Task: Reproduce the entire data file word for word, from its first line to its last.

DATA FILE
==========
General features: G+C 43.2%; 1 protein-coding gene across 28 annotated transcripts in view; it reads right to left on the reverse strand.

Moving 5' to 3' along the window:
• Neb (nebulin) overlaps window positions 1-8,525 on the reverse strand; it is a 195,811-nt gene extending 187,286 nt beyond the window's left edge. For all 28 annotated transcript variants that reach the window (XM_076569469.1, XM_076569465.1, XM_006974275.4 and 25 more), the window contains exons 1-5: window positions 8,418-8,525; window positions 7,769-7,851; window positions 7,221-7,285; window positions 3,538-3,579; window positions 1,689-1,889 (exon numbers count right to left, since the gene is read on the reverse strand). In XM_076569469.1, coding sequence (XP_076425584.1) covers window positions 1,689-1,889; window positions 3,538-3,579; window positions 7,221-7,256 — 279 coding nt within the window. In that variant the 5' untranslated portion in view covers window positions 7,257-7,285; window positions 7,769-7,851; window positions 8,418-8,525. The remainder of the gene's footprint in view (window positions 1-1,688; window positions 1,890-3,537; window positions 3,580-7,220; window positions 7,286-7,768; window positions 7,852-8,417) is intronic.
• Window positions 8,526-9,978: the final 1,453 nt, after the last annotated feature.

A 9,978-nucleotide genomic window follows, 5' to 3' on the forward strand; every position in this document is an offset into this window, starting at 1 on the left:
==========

General features: G+C 43.2%; 1 protein-coding gene across 28 annotated transcripts in view; it reads right to left on the reverse strand.

Moving 5' to 3' along the window:
• Neb (nebulin) overlaps window positions 1-8,525 on the reverse strand; it is a 195,811-nt gene extending 187,286 nt beyond the window's left edge. For all 28 annotated transcript variants that reach the window (XM_076569469.1, XM_076569465.1, XM_006974275.4 and 25 more), the window contains exons 1-5: window positions 8,418-8,525; window positions 7,769-7,851; window positions 7,221-7,285; window positions 3,538-3,579; window positions 1,689-1,889 (exon numbers count right to left, since the gene is read on the reverse strand). In XM_076569469.1, coding sequence (XP_076425584.1) covers window positions 1,689-1,889; window positions 3,538-3,579; window positions 7,221-7,256 — 279 coding nt within the window. In that variant the 5' untranslated portion in view covers window positions 7,257-7,285; window positions 7,769-7,851; window positions 8,418-8,525. The remainder of the gene's footprint in view (window positions 1-1,688; window positions 1,890-3,537; window positions 3,580-7,220; window positions 7,286-7,768; window positions 7,852-8,417) is intronic.
• Window positions 8,526-9,978: the final 1,453 nt, after the last annotated feature.

A 9,978-nucleotide genomic window follows, 5' to 3' on the forward strand; every position in this document is an offset into this window, starting at 1 on the left: